Iran may be the world’s only modern theocracy, but the Islamic Republic’s constitution actually mandates a political role for three religious minorities. Christians, Jews and Zoroastrians all have seats in the 290-seat parliament proportionate to their populations:
The Baha’is are Iran’s largest religious minority, numbering up to 350,000. They are not recognized by the constitution, are not protected under the law, and are hindered from practicing their faith.
Baha’is—an independent world religion—are viewed as apostates by the Iranian government due to the Islamic belief that Mohammed was the final prophet. Bahai’s follow Bahá’u’lláh, who founded the faith in the 19th century. In July 2013, Iran’s Supreme Leader Ayatollah Ali Khamenei issued a new fatwa against the Baha’is. He warned Iranians to “avoid any kind of association with this misguided and misleading sect,” according to the news website Tasnim.
Seats in parliament also do not guarantee equal rights for any of the religious minorities. In practice, they face many obstacles in employment, education, and property ownership, according to the U.S. State Department. They are also largely excluded from senior government or military positions.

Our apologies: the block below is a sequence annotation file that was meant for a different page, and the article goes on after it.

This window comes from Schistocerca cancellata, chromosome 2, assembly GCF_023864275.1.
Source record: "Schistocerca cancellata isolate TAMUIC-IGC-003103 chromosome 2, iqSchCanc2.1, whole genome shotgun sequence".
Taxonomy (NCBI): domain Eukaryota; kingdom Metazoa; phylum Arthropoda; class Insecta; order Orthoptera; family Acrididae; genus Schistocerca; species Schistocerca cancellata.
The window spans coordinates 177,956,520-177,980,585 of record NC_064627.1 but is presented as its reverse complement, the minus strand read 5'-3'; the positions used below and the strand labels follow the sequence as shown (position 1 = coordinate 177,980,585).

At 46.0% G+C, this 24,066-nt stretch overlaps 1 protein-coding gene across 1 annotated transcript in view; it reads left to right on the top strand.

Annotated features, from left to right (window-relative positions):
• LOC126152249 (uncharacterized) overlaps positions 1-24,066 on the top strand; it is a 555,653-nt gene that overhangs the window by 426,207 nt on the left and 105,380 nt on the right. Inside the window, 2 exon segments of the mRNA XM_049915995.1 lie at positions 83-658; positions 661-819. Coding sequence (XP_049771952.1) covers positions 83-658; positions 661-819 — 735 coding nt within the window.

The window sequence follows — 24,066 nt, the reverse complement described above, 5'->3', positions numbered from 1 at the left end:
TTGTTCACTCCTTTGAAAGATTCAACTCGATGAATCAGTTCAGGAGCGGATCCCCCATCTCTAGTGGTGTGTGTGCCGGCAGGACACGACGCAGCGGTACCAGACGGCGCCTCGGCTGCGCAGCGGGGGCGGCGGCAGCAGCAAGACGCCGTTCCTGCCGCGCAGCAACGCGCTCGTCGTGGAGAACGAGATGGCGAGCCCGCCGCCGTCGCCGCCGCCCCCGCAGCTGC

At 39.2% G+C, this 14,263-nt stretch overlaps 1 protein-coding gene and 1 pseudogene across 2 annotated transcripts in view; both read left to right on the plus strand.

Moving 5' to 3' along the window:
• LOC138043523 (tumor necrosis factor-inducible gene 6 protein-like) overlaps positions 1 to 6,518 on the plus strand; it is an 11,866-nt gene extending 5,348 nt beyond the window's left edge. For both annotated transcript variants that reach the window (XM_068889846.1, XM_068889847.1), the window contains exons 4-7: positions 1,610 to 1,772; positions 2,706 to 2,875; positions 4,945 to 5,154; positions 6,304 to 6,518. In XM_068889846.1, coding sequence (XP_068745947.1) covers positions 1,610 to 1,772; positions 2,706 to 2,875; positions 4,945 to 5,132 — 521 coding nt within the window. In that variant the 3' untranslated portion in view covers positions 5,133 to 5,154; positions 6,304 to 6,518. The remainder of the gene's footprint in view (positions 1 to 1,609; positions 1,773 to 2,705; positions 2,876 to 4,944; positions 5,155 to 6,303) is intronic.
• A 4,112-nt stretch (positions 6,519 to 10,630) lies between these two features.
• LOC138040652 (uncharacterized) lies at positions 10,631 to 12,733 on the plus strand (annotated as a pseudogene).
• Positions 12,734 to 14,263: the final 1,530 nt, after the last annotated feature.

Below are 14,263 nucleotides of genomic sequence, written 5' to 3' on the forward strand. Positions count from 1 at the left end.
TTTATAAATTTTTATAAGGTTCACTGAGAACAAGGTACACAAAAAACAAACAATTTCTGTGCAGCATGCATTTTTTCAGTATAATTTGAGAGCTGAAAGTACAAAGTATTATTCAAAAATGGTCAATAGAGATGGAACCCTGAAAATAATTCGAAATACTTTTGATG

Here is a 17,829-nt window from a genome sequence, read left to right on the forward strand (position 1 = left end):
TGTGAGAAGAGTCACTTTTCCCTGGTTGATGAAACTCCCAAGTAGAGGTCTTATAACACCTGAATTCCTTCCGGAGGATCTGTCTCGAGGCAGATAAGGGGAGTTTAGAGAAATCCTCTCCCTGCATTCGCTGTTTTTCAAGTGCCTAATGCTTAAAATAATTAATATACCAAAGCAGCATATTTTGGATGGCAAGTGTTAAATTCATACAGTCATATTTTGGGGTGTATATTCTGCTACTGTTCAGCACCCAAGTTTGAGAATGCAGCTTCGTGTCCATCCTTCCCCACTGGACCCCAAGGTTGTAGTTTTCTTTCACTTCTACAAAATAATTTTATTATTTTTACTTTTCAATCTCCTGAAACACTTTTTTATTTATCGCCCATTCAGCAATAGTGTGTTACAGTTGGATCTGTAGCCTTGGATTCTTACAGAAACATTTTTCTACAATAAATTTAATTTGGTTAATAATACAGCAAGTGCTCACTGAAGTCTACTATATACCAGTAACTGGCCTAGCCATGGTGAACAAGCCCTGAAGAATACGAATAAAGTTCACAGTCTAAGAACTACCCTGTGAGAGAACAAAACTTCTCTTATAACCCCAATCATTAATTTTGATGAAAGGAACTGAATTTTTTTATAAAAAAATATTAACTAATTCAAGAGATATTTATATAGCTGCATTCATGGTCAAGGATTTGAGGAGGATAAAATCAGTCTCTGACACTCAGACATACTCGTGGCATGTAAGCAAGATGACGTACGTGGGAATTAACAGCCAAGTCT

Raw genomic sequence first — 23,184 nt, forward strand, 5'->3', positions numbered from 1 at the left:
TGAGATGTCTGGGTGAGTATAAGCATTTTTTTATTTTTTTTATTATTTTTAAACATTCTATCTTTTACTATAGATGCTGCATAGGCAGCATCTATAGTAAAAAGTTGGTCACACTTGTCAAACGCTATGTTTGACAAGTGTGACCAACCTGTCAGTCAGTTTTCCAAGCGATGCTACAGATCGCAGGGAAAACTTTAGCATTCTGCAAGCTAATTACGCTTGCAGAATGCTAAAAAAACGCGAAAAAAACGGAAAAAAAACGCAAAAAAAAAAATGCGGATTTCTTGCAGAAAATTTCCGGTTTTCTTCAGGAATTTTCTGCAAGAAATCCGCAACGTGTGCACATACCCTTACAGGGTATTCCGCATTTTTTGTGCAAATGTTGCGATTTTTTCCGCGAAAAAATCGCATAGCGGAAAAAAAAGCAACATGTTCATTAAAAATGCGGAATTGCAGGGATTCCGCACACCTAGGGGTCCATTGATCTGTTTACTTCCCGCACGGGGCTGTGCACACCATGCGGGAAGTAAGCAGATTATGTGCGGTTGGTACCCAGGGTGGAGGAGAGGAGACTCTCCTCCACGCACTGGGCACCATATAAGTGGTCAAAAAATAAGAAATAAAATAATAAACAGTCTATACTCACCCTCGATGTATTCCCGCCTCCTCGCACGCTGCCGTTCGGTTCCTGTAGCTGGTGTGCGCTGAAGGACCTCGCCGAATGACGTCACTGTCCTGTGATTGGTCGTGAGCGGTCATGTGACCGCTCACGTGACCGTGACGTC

For parliament, candidates from religious minorities must meet certain requirements: They have to be Iranian citizens, not have a “notorious reputation,” be in good health between the age of 30 and 75, and support the Islamic republic, the constitution, and the Supreme Leader. The following is a summary of Iran’s recognized religious minorities.
Armenians are the largest Christian group. Their current population has significantly declined—from 300,000 in 1979 to between 40,000 and 80,000 today. They hold two seats in the Majles but also have observer status in the powerful Guardian Council and Expediency Councils, the two oversight bodies.
The Assyrian population, which has one seat in parliament, reportedly numbers around 20,000. Most Assyrians live in Tehran, with smaller numbers around Orumiyeh in the north. Their current representative, Younatan Betkolia, has been in office since 2000. He also became head of the International Union of Assyrians in 2008, when he moved the headquarters from Chicago to Tehran.
Iran’s Jewish population now numbers about 25,000, down from around 80,000 in 1979. Yet it is the largest Jewish population in the Middle East outside Israel. Their representative in parliament is Dr. Ciamak Morsadegh. Most Jews live in Tehran, which has active synagogues, a Jewish school and kosher butchers. Smaller numbers live in Esfahan, Shiraz, Hamadan and a few other towns.
Iranian Jews are allowed to practice their religion, but they have faced periodic prosecution and harassment. In April 2000, 13 Iranian Jews were tried for spying for Israel. Those tried included one rabbi, community members, and a teenager. Their sentences were eventually reduced. They were all released by April 2003. Jews have periodically been accused of supporting Zionism.